During a recent moment of madness I decided to spend three hours walking in February with the Hounds. Couple of issues here. I walk the hounds for a least an hour everyday. They also go out for 15 minutes every morning for a short walk. In our house we refer to this as going for a "piss n' sniff." You cannot really describe it as a 'walk' as, a) we have to drag the hounds off the settee to go out and b) they spend the entire 15 minutes looking for reasons why they should not complete the 200 yard yomp. These include feigning illness and or a limp to simply lying down on the pavement hoping someone will call the RSPCA. 

Undeterred I decided to go the whole hog and packed a rucksack with a flask, water and a couple of biscuits for the hounds. Waterproof leggings, coat, hat and gloves completed the natty ensemble. Driving to a particularly secluded area of the South Downs I released the hounds into the wilderness. Well, the car park initially. It was wet, it was foggy and it was bloody freezing.  They looked at me like I had just told them they were going without biscuits for a week. Lewis tried unsuccessfully to join a family in their marvellously clean and posh Audi, Monty walked back to our car and began pawing the rear doors. I could see they were keen. After apologising to Mr Audi for Lewis leaving dirty paw marks on his small child secured safely on the back seat of the Audi, I ushered both hounds toward the unknown. taking confidently to a well worn path we all set off into the unknown. The fog got thicker, the rain got heavier. I stopped for a coffee from the flask.The hounds got a couple of dog biscuits and we were all happy.

Having the hounds off the lead makes for a much happier and adventurous walk.I don;t have to worry about 17 year olds with Staffies called 'Rambo' (see earlier episode) and or gormless pet owners who have no control at all over their mutts. It also allows the hounds a degree of freedom on which route we take. This usually involves them following anything that looks like a well trodden route and would not result in them receiving dirty paws and or nasty thistles. Wandering off into the wilderness I realised after about an hour that I may not actually be on a footpath. What my hounds were actually following was a cattle path. The local herd wandered down to the water hole via the straightest route usually followed meekly by the rest of the herd. On this occasion followed meekly by two Bassets and me. I knew this for two reasons. Firstly it was quite clear this 'path' led to a fence without 'styles,' secondly as the mist cleared 73 cows were staring at us. I knew that there was some statistic in the UK that said X amount of people were killed by cows every year. It was the staring that got me. The staring and the sweat coming off them, oh and the coughing. That coughing,it sounded like the old drunk in your local. My dad is a retired Policeman. In his early detective days they targeted a local arsonist setting fire to barns. Surrounding a local barn following a tip off ( undoubtedlty disguised as hay bales or trees) they were drawn to someone coughing in the vicinity of the building. A charge was mounted and a dozen suit wearing detectives pounced on the suspect. Or should I say suspects. All 27 of them. All Fresian cows.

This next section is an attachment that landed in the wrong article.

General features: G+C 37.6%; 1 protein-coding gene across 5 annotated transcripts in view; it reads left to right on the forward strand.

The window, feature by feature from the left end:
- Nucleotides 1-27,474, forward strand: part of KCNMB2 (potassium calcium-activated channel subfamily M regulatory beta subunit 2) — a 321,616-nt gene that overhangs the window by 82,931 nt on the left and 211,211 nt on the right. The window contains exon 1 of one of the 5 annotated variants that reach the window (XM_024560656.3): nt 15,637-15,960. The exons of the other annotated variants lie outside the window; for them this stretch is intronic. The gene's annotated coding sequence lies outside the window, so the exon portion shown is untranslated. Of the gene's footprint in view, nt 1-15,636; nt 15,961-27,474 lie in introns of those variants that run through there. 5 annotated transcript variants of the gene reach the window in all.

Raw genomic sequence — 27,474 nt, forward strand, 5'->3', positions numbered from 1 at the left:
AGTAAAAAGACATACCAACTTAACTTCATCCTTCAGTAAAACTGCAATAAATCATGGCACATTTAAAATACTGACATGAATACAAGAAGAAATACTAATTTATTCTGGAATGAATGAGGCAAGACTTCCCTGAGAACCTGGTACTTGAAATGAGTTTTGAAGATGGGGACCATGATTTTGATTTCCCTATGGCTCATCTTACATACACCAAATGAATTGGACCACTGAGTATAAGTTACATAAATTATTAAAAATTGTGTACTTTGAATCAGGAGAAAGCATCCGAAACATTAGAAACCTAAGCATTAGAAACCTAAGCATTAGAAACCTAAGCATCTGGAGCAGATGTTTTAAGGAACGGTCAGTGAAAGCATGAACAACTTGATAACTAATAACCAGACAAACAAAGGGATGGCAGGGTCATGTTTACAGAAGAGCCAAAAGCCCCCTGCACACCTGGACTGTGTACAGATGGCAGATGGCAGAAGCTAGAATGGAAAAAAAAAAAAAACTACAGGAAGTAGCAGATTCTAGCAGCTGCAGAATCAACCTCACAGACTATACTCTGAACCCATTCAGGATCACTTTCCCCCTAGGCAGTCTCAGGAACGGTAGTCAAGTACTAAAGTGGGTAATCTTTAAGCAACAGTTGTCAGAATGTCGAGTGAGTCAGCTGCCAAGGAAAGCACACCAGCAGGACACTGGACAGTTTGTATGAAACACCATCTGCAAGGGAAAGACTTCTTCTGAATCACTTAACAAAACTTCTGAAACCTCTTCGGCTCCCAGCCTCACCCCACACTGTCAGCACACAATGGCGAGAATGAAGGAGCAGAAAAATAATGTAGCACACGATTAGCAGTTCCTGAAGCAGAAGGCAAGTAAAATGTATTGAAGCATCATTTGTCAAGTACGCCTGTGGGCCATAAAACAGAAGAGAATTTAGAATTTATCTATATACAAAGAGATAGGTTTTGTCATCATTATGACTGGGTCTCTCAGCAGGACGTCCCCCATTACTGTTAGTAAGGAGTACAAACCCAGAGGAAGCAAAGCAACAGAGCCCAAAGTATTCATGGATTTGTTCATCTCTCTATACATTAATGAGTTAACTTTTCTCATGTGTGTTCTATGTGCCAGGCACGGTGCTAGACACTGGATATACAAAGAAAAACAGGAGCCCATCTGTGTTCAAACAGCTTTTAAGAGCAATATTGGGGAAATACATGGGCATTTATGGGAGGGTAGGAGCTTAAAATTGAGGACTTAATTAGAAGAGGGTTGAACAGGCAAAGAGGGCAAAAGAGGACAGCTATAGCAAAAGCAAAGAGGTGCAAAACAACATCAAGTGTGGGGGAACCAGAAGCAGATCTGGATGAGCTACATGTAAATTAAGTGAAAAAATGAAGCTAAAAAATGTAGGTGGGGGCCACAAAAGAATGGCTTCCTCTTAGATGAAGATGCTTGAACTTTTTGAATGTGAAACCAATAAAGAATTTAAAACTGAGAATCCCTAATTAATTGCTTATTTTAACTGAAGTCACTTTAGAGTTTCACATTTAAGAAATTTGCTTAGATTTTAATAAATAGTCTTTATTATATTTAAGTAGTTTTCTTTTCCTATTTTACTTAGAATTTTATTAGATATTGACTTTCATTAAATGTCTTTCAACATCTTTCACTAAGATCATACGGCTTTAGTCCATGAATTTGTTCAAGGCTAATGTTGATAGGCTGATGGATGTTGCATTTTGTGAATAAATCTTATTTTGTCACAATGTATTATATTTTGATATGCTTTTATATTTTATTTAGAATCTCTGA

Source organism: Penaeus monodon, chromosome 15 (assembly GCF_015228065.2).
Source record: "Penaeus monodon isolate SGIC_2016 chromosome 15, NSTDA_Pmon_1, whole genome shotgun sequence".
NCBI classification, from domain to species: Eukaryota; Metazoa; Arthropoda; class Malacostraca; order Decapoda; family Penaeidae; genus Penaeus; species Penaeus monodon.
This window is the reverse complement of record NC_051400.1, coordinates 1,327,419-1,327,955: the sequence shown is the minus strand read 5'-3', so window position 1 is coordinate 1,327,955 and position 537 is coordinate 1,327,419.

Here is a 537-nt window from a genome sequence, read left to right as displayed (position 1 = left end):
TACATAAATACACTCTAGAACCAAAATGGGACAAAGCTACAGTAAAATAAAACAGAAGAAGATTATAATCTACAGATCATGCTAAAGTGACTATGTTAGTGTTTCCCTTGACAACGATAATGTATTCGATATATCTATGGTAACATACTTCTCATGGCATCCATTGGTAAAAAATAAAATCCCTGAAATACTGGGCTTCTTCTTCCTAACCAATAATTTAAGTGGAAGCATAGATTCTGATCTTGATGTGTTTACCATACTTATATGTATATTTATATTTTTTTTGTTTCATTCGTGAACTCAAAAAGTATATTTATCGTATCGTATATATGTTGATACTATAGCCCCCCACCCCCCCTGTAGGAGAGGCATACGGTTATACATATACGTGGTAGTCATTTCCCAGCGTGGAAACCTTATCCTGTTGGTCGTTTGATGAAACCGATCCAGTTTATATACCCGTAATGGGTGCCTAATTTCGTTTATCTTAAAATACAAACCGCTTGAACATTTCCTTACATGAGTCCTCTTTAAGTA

This lot looked at the hounds. There was also a leader...oh yes the big brown one. He was the leader. He (or in fact she) looked at the hounds.
" We must sniff them."
"Yes master we must sniff them."
73 cows approach us on mass. Me and the two Bassets leg it. I tried to remember when you are chased by a bear whether to run or stop and make yourself really big. I know ..these aren't bears. Sadly it was the only thing I could remember from Discovery Channel. I decided that you should run. The Bassets had other ideas. yes we would run, then walk then stop then look at the pursuing cows. Exhausted we reached a barbed wire fence where I hauled nine stone of Basset over and onto safe ground. Hauling myself over I collapsed panting onto the wet grass. My bovine posse stopped pausing briefly to drop a few pats and wander off.

Lewis was by now completely knackered. His head was dropped and he adopted his slow plod that I knew meant he was beat. I allowed them to follow what was clearly a public path back to civilisation. Some while later I realised that my twenty five quid (each) extend-able dog leads were still lying in the wet grass where I had made good my escape. I looked at Lewis & Monty. There was simply no way that I could make them walk back to get them. They were on their chin straps.

This did however present some problems. They were not exactly Crufts obedience champions. If I called them to me they would probably ignore me and mooch off to eat some horse poo they had found. If I came across Staffie brigade and or other nasty canine, they would just be eaten. Finally they have absolutely NO road sense and would walk out in front of the first car they saw. What would Ray Mears do?

Armed with my machete ( well I say machete I actually mean small pen knife), I found a length of bailing plastic wrapped around an old fence post. Hacking it off  I fashioned a 'double dog lead' which I duly attached to the hounds. We emerged in the car park. All soaked, all muddy. I had cow pat on my jacket and the hounds were actually emitting steam. They were tied to what was effectively bright orange string and were tied together. I could see people snatching their kids up and locking car doors. We  walked on tarmac routes for the next week.........